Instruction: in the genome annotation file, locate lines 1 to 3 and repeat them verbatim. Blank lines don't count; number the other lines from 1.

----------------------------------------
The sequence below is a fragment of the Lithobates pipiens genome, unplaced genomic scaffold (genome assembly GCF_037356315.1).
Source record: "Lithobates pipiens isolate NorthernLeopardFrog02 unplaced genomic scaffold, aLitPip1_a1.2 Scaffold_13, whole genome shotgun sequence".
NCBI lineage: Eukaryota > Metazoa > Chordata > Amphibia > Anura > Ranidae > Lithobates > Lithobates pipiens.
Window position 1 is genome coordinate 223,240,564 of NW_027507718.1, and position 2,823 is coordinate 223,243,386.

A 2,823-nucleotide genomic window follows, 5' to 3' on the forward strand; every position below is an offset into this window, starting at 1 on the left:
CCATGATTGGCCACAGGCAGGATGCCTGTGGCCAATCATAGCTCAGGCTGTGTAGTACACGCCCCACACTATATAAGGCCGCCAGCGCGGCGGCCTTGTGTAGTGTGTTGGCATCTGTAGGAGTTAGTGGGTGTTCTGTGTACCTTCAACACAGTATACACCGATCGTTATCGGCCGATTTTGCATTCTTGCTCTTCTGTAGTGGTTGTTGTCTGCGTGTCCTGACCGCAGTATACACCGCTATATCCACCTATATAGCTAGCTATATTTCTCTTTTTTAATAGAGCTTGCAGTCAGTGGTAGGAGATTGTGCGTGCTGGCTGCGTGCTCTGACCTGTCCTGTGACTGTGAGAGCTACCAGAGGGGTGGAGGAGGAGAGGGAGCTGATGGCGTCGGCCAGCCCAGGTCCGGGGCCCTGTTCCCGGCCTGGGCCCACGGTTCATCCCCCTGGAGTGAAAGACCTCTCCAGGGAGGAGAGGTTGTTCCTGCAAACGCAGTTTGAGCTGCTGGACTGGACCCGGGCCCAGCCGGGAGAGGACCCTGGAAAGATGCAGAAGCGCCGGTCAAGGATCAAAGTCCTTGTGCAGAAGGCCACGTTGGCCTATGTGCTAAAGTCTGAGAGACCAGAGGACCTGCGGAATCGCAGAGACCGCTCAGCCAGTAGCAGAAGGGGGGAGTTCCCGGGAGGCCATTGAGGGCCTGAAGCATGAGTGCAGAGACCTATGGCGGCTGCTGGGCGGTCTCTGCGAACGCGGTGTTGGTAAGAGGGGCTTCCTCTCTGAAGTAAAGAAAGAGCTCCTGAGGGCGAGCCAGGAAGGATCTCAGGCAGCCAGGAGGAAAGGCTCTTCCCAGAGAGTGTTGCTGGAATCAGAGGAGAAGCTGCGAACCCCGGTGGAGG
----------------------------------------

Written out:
The sequence below is a fragment of the Lithobates pipiens genome, unplaced genomic scaffold (genome assembly GCF_037356315.1).
Source record: "Lithobates pipiens isolate NorthernLeopardFrog02 unplaced genomic scaffold, aLitPip1_a1.2 Scaffold_13, whole genome shotgun sequence".
NCBI lineage: Eukaryota > Metazoa > Chordata > Amphibia > Anura > Ranidae > Lithobates > Lithobates pipiens.